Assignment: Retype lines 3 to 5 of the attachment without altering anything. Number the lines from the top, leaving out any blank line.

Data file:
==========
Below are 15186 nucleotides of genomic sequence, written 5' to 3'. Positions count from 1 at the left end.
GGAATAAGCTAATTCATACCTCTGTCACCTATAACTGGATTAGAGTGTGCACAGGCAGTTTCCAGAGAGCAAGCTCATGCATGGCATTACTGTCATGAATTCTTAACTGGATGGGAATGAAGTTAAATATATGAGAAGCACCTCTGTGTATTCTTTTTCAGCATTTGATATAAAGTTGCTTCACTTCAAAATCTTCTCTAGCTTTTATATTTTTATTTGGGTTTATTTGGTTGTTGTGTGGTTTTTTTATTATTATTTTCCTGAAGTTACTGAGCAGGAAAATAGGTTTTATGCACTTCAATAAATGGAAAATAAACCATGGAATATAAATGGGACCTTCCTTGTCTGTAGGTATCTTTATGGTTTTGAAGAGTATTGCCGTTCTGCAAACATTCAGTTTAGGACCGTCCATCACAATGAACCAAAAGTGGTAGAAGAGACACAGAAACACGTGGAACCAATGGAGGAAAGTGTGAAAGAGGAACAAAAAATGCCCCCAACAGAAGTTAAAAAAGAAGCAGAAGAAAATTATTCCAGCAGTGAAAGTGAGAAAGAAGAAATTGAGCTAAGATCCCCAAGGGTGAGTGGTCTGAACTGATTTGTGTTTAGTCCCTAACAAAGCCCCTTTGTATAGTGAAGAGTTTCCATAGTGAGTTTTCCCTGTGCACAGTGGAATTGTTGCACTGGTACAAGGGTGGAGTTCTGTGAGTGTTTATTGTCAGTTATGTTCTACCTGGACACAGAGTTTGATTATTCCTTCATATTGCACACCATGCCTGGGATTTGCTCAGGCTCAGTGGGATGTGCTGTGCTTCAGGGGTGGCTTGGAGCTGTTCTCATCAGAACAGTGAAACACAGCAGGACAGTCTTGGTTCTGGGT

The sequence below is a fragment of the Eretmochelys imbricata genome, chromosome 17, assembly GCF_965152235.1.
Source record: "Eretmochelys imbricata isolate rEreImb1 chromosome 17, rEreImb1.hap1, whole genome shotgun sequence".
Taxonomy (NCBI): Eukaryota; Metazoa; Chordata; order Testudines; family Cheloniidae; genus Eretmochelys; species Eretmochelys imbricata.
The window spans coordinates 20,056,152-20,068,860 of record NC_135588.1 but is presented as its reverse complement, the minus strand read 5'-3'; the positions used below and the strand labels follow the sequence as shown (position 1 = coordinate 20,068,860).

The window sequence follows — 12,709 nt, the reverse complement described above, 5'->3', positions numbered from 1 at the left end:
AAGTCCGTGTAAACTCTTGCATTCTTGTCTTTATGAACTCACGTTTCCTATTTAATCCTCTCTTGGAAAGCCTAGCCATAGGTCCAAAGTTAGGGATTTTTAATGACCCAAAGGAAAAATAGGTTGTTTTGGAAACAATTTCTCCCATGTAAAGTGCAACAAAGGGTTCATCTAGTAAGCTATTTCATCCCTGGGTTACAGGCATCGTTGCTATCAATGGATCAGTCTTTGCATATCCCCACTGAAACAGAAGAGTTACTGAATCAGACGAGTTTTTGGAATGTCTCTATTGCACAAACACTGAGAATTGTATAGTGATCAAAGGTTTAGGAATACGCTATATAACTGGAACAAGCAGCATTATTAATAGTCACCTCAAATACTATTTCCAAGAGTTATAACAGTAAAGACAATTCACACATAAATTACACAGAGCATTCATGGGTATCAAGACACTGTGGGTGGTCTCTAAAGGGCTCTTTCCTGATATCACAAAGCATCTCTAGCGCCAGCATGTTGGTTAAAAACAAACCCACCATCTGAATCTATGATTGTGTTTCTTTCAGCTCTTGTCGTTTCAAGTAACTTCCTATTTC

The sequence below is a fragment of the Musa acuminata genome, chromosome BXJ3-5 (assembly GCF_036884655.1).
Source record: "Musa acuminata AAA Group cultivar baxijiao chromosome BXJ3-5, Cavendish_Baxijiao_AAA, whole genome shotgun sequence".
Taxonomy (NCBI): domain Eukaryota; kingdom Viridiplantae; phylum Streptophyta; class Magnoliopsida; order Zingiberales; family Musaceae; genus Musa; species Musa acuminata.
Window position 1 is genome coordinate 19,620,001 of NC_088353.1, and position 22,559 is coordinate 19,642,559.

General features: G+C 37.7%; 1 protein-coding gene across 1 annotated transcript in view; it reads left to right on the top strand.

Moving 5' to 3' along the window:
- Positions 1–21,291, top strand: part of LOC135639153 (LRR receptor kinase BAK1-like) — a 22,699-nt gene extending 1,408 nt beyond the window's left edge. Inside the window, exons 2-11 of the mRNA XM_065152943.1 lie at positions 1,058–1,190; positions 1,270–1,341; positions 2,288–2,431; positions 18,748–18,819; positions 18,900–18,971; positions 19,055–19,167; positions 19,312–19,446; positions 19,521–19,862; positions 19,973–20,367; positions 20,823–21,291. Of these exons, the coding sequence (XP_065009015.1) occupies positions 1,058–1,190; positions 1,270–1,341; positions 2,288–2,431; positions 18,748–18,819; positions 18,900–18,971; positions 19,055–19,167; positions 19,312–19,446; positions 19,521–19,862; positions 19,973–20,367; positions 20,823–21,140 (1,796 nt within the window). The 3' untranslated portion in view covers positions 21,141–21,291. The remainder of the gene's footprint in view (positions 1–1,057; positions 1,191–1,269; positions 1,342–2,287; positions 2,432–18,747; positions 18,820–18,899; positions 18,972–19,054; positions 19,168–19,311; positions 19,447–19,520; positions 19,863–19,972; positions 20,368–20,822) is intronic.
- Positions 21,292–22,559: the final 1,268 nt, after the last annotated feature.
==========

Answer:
The sequence below is a fragment of the Eretmochelys imbricata genome, chromosome 17, assembly GCF_965152235.1.
Source record: "Eretmochelys imbricata isolate rEreImb1 chromosome 17, rEreImb1.hap1, whole genome shotgun sequence".
Taxonomy (NCBI): Eukaryota; Metazoa; Chordata; order Testudines; family Cheloniidae; genus Eretmochelys; species Eretmochelys imbricata.